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The events relating to lanthanide ions enhanced permeability of human erythrocyte membrane: binding, conformational change, phase transition, perforation and ion transport

Chemico-Biological Interactions
Publication Date
DOI: 10.1016/s0009-2797(99)00109-x
  • Lanthanide Ions
  • Erythrocytes
  • Conformational Change
  • Phase Transition
  • Perforation
  • Transport
  • Biology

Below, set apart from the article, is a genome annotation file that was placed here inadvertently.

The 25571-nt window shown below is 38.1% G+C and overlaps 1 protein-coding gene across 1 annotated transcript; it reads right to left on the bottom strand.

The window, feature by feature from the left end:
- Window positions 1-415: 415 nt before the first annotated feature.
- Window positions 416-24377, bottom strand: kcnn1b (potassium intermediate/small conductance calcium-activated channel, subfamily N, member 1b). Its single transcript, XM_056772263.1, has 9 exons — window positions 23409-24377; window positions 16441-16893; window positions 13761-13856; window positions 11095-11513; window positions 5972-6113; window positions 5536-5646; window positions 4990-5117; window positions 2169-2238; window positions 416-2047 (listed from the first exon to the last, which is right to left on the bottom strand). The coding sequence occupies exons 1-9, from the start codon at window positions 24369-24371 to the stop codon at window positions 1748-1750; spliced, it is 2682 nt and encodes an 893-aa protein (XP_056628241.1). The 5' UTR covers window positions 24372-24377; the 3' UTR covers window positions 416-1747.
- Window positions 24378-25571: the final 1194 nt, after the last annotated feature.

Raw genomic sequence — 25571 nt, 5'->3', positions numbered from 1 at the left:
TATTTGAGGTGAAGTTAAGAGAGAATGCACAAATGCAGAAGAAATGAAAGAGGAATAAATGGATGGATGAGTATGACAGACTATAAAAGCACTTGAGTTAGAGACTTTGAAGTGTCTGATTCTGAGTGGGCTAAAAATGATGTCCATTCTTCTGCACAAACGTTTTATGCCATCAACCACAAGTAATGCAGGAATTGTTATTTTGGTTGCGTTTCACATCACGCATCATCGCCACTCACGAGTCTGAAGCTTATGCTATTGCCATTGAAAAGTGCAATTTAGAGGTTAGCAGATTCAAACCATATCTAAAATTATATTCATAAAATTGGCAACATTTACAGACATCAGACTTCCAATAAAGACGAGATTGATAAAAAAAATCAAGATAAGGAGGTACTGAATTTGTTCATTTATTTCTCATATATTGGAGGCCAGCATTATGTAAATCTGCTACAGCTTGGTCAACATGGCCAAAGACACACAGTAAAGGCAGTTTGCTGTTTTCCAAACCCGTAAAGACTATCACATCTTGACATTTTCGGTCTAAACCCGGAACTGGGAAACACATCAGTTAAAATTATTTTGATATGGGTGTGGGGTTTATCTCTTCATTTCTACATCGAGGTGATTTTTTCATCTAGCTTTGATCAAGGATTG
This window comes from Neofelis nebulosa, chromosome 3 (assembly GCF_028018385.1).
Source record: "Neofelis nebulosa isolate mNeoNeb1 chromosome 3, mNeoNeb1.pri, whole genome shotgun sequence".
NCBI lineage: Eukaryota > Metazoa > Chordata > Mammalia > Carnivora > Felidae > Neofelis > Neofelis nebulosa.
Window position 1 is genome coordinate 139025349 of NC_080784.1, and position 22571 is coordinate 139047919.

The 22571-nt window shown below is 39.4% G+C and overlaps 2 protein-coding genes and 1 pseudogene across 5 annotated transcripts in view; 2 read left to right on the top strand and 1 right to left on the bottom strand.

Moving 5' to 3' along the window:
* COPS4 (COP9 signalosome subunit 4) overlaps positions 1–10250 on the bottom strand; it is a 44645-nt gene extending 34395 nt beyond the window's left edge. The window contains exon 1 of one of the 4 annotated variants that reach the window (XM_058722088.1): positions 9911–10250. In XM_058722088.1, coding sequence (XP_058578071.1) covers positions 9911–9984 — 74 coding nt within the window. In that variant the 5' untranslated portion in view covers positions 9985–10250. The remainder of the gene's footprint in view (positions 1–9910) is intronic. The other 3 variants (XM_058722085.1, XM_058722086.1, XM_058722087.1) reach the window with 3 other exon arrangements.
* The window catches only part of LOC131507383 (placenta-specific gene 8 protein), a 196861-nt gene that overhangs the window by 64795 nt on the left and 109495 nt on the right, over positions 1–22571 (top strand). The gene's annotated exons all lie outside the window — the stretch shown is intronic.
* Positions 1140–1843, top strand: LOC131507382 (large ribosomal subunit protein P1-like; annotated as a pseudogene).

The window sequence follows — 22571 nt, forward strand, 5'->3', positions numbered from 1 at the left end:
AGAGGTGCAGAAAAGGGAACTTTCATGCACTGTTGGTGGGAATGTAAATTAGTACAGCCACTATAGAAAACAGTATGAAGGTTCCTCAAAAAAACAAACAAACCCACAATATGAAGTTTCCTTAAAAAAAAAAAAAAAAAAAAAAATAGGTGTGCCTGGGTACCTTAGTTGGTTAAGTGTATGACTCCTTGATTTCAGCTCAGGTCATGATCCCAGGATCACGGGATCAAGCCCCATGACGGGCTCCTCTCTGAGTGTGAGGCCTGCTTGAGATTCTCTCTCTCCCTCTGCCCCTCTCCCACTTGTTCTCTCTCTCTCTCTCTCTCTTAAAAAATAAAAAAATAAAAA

Abstract The binding and uptake of Gd 3+ ions by human erythrocytes in vitro were studied by determining the Gd contents in membrane and in cytosol by means of particle-induced X-ray emission (PIXE) spectrometry. Results obtained from varied incubation time revealed that the Gd 3+ ions bind to the membrane proteins and lipids at first. Gd 3+ binding to the membrane lipids and proteins lasts 0∼20 and 20∼100 ms respectively, as shown by the stopped-flow studies. Then a fraction of Gd 3+ ions diffuses through the membrane. The kinetics of Gd 3+ binding indicates that the binding to phospholipids is prior to that to the membrane proteins, but a portion of the lipid-bound Gd 3+ redistributed later to the proteins. PIXE studies showed that the entry of Gd 3+ increased the influx of Ca 2+ and Cl −. By monitoring the changes in fluorescence of proteins and that of the Ln 3+, the uptake of La 3+, Eu 3+, Gd 3+ and Tb 3+ was shown to be a process comprising a series of events. Binding to the membrane molecules induces the phase transition of lipid bilayer and conformational changes and aggregation of membrane proteins. Conformational changes of the proteins were characterized by Fourier transform IR spectroscopy (FT-IR) deconvolved spectra, i.e. α-helix content decreases while β-sheet increases. ESR spectra of MSL-labeled proteins reflect the aggregation state related with the conformational change. [ 31P]NMR spectra of membrane lipid bilayer revealed the Ln 3+ ions induced hexagonal (H II) phase formation. Phase transition and aggregation of membrane proteins cause the formation of domain structure and perforation in the membrane. These alterations in membrane structure are responsible for the Ln 3+ enhanced membrane permeability. Thus the previous Ln 3+ binding will facilitate the across-membrane transport of other Ln 3+ ions through the membrane.

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